The Trinity College Koeppel Community Sports Center enhances both the college and its urban surroundings in Harford, Connecticut. The site is an extension of the college's athletic precinct and the Southside Institutions Neighborhood Alliance's Learning Corridor along Broad Street. As a symbol of the partnership between Trinity and the community, the building provides a collegiate ice hockey rink for the varsity sports programs at the college and community recreation space for the city of Hartford. In its first winter season, neighborhood use reached 1,000 children per week, a number that has now doubled and is expected to grow in the coming years.
The building's urban condition and implantation on the site is a model for the college's approach to community outreach and the city's initiative to reinvigorate public life in an urban neighborhood in transition. The siting of the building and the building itself respond to several issues. The site provides pedestrian and vehicular access to both site and building from New Britain Avenue and Broad Street. The design negotiates the topography of the site dropping significantly from the New Britain Avenue side to the Broad Street end. The design mitigates the building volume and is scaled to fit with the fabric of the predominantly residential neighborhood block. The building restores the urban façade of New Britain Avenue while providing a major public address for Trinity's off-campus building. The building also provides space for the future addition of community-related programs as part of the potential long-term development of the facility.
Inside, the 55,000-square-foot building has an open layout. From the lobby, visitors are able to view the 90-foot by 200-foot ice sheet, seating for 1,150 spectators, the community lounge, snack bar, public lockers, and skate changing area. The upper level, which overlooks the east side of the rink and provides views to the neighborhood, features another lounge and four community rooms for meetings, functions, fitness, and gatherings. The different uses of the building are subdivided in zones defined by partial boundaries allowing a sense of visual continuity between spaces. This strategy for the organization of the interior spaces reinforces the notion of multiple destination areas within a larger loft-like space.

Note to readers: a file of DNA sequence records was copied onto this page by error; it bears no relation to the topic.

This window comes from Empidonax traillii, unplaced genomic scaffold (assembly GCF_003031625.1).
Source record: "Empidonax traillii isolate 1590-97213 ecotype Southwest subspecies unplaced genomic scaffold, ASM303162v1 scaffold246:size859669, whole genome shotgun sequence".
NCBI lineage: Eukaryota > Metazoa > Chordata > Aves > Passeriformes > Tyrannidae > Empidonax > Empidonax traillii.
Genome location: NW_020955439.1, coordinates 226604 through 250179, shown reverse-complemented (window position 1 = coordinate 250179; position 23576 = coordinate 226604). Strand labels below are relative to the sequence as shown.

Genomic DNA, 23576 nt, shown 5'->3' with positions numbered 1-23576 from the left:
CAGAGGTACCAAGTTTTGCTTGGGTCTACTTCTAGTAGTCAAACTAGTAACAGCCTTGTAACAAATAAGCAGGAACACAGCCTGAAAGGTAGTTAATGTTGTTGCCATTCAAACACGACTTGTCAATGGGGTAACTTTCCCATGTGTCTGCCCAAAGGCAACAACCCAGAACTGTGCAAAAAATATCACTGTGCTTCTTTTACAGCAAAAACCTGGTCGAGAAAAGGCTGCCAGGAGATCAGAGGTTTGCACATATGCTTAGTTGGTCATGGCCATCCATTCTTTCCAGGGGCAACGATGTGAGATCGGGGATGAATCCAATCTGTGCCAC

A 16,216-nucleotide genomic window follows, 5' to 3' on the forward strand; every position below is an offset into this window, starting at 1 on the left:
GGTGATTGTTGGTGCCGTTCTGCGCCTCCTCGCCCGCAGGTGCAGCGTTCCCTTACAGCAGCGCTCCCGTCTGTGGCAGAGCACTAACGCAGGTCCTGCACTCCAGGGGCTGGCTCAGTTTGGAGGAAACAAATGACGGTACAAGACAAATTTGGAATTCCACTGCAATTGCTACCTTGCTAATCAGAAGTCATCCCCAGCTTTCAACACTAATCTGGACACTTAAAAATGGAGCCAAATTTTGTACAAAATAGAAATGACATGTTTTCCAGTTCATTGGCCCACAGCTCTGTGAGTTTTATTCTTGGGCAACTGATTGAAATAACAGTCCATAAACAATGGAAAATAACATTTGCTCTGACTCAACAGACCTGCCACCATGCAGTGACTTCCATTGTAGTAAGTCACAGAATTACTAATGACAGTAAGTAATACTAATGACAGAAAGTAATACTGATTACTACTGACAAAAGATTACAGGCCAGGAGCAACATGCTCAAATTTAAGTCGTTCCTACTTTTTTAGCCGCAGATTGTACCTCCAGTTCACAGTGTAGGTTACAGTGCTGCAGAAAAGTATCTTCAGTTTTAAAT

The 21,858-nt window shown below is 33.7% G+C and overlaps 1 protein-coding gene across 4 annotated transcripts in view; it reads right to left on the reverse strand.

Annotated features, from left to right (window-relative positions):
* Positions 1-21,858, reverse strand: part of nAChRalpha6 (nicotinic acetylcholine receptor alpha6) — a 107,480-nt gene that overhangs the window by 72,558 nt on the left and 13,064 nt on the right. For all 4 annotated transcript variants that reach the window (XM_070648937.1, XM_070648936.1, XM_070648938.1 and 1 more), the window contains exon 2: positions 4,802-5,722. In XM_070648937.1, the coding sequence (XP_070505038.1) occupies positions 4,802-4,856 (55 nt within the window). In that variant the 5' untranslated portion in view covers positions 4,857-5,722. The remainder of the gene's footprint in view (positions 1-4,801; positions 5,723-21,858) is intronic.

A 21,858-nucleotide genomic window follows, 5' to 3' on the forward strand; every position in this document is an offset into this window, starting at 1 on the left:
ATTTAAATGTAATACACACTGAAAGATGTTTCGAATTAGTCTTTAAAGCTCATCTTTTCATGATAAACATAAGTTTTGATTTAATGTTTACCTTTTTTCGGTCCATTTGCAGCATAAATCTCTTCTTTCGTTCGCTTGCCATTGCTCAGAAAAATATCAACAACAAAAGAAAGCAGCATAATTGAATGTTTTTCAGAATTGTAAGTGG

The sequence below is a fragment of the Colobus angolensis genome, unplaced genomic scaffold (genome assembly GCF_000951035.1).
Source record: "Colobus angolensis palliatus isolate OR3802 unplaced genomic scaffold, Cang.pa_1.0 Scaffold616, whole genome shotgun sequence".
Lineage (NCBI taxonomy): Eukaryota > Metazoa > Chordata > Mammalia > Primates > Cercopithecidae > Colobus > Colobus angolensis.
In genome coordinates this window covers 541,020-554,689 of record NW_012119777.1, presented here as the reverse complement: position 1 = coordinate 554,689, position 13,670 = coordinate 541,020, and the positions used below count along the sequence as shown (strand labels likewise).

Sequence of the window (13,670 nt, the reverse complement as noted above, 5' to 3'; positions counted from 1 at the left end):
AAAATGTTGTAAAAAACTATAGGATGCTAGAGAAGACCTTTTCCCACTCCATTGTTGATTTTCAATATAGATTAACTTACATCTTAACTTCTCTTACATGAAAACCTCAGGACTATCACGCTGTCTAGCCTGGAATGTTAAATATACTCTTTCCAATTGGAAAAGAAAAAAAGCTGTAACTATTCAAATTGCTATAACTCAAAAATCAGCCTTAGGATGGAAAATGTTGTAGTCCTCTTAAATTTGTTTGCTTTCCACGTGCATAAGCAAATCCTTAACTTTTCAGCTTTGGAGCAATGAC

The rink combines a pre-engineered structure with a custom designed frame, giving the building a unique profile. The segment of the building facing New Britain Avenue contains the main entrance, lobby, lounge, and a future climbing-wall area. Taking advantage of its northern orientation, a large window wall achieves the effect of an outdoor skating experience while minimizing glare.
The texture of the corrugated building skin echoes the clapboard siding of the neighboring residential buildings. Wood paneling frames at each entrance add contrasting warmth to the metal and signal points of entry. Projecting window boxes occur at strategic locations on each major elevation, framing views, bringing light into stairways and lounges, and amplifying the quality of movement within the building.